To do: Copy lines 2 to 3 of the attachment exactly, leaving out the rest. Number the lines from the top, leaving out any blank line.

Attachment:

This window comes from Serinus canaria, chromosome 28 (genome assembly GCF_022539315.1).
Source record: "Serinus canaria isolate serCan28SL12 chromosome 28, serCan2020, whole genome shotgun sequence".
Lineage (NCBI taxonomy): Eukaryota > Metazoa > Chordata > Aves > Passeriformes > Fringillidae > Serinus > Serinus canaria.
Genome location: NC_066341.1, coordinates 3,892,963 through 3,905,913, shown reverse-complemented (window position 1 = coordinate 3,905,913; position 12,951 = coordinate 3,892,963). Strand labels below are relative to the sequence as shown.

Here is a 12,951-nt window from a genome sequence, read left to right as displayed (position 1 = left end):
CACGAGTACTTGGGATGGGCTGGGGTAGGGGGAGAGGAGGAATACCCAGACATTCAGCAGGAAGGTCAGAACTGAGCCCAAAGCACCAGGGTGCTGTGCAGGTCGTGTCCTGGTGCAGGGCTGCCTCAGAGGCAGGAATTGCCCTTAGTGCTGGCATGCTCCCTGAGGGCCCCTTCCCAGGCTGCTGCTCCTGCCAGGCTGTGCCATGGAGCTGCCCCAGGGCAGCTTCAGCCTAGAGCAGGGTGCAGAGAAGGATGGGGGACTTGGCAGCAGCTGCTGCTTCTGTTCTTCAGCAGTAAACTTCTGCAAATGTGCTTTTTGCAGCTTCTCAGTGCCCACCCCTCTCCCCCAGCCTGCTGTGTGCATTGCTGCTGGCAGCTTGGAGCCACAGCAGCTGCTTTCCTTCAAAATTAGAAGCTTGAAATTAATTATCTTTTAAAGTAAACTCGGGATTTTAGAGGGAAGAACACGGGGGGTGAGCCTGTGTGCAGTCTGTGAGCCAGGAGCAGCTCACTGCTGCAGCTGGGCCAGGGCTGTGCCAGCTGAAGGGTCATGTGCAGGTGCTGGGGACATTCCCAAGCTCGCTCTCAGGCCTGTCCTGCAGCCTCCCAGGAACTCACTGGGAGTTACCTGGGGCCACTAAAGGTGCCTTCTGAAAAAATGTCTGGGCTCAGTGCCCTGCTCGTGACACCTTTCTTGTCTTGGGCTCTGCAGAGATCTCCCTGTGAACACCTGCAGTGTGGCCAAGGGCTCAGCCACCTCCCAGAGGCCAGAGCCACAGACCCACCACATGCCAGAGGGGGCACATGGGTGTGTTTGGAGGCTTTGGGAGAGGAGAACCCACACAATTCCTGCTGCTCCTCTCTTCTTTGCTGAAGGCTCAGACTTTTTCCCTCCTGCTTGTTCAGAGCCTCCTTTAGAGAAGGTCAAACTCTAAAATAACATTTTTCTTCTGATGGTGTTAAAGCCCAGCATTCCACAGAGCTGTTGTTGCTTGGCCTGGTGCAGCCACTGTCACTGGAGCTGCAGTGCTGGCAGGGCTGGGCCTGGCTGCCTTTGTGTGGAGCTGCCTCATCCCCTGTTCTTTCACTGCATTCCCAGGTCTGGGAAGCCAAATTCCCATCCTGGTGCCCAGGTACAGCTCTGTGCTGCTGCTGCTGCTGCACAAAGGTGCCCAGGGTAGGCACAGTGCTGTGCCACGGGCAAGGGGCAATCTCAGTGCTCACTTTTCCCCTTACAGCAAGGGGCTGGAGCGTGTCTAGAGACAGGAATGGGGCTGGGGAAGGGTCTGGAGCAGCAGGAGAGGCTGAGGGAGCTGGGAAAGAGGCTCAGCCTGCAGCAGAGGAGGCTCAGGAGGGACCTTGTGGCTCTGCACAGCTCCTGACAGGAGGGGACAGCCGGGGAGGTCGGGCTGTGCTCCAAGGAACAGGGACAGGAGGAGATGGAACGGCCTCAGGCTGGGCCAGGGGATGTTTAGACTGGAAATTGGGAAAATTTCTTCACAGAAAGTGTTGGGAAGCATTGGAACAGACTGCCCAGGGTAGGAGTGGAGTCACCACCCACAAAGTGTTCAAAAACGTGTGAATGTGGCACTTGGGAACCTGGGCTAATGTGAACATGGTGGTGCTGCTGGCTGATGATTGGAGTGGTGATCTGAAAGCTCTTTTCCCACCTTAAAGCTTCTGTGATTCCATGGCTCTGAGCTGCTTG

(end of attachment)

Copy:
Source record: "Serinus canaria isolate serCan28SL12 chromosome 28, serCan2020, whole genome shotgun sequence".
Lineage (NCBI taxonomy): Eukaryota > Metazoa > Chordata > Aves > Passeriformes > Fringillidae > Serinus > Serinus canaria.